After finishing up the revising the first three volumes, on Fundamental Algorithms, Seminumerical Algorithms and Searching & Sorting, om 1998, Dr. Knuth resumed working on Volume 4, Combinatorial Algorithms.

It turned out to be a big volume. How big? Who knows?

Today, he’s still only partway though, having completed four sections, or fascicles, of that work, encompassing his vision of the MMIX RISC computer (2005), generating tuples and permutations (2005), generating combinations and partitions (2005) and generating trees (2006).

Addison-Wesley just published Volume 4, Fascicle 0, “Introduction to Combinatorial Algorithms and Boolean Functions,” which is kind of a prequel. It hits the shelves on May 4.

Andrew Binstock, himself an Addison-Wesley author, was invited to interview Dr. Knuth on the occasion of the publication of Fascicle 0. I enjoyed reading the interview, and am sure you will also.

Z Trek Copyright (c) Alan Zeichick

Microsoft officially released Windows XP Service Pack 3 to manufacturing, and according to the company, it’s going to available on the Web on Tuesday, April 29.

It’s been about four years since Windows XP SP2 came out. What does the new version have? According to a Microsoft white paper, “Overview of Windows XP Service Pack 3,” there’s not much beyond roll-ups of previous bug fixes and security enhancements:

Windows XP Service Pack 3 (SP3) includes previously released Windows XP updates, including security updates and hotfixes. It also includes select out-of-band releases, and a small number of new enhancements, which do not significantly change customers’ experience with the operating system.

Windows XP SP3 provides a new baseline for customers still deploying Windows XP. For customers with existing Windows XP installations, Windows XP SP3 fills gaps in the updates they might have missed—for example, by declining individual updates when using Automatic Updates, and updates not available through
Windows Update.

Windows XP SP3 includes all previously released Windows XP updates, including security updates and hotfixes, and select out-of-band releases. Windows XP SP2 was released in August 2004. Since then, Microsoft has released hundreds of updates. Windows XP SP3 includes all of these updates.

Microsoft is not adding significant Windows Vista functionality to Windows XP through SP3. However, SP3 does include Network Access Protection (NAP) to help organizations that use Windows XP to take advantage of new features in the Windows Server 2008 operating system.

There are seven specific areas of new functionality that Microsoft cites: “Black Hole Router” detection, Network Access Protection, Descriptive Security Options User Interface, Enhanced Security for Administrator and Service Policy Entries, Microsoft Kernel Mode Cryptographic Module and Windows Product Activation. These are described as:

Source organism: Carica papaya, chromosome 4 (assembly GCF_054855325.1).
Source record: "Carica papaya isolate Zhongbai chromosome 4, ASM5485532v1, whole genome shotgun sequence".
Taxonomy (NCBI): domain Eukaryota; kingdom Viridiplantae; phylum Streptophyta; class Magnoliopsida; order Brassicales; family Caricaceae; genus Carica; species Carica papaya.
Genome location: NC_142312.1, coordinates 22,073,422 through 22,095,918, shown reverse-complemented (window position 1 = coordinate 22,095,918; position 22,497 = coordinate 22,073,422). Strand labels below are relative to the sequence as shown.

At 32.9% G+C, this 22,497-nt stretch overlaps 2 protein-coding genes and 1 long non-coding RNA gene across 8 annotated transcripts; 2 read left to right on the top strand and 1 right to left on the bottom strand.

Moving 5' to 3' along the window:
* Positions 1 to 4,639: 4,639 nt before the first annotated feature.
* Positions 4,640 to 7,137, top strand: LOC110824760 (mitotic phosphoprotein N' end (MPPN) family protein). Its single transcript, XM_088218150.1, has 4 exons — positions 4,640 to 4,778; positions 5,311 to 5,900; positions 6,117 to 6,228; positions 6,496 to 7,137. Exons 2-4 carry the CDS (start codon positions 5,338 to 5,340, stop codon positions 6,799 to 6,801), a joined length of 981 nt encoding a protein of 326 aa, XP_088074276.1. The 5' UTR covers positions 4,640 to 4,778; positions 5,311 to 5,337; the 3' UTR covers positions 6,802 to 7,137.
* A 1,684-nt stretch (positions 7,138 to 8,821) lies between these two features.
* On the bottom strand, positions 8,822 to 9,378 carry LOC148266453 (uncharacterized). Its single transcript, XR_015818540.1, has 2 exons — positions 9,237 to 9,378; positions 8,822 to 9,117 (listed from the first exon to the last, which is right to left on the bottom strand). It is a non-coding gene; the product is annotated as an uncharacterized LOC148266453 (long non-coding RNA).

“Black Hole” Router Detection: Windows XP SP3 includes improvements to black hole router detection (detecting routers that are silently discarding packets), turning it on by default.

Network Access Protection: NAP is a policy enforcement platform built into Windows Vista, Windows Server 2008, and Windows XP SP3 with which you can better protect network assets by enforcing compliance with system health requirements. Using NAP, you can create customized health policies to validate computer health before allowing access or communication; automatically update compliant computers to ensure ongoing compliance; and optionally confine noncompliant computers to a restricted network until they become compliant.

Descriptive Security Options User Interface: The Security Options control panel in Windows XP SP3 now has more descriptive text to explain settings and prevent incorrect settings configuration.

Enhanced security for Administrator and Service policy entries: In System Center Essentials for Windows XP SP3, Administrator and Service entries will be present by default on any new instance of policy. Additionally, the user interface for the Impersonate Client After Authentication user right will not be able to remove these settings.

Microsoft Kernel Mode Cryptographic Module: Fips.sys is a FIPS 140-1 Level 1–compliant, general purpose, software-based, cryptographic module in the kernel mode level of the Windows operating system. It runs as a kernel mode export driver (a kernel-mode DLL) and encapsulates several different cryptographic algorithms in an easy-to-use cryptographic module accessible by other kernel mode drivers. It can be linked to other kernel mode services to permit the use of FIPS 140-1 Level 1–compliant cryptography.

Windows Product Activation: As in Windows Server 2003 SP2 and Windows Vista, users can now complete operating system installation without providing a product key during a full, integrated installation of Windows XP SP3. The operating system will prompt the user for a product key later as part of Genuine Advantage. As with previous service packs, no product key is requested or required when installing Windows XP SP3 using the update package available through Microsoft Update. Note: This update affects the installation media only and is not a change to how activation works in Windows XP.

I’m glad they’re not messing with the activation protocol — it’s bad enough already.

Z Trek Copyright (c) Alan Zeichick

Microsoft has long insisted that it would stop selling new retail and OEM (original equipment manufacturer) licenses of Windows XP after June 30, 2008. Sure, some consumers and business customers said that they’d like to be able to keep buying new PCs running Windows XP. Yes, Galen Gruman and the folks at InfoWorld began a write-in campaign to delay the shut-off.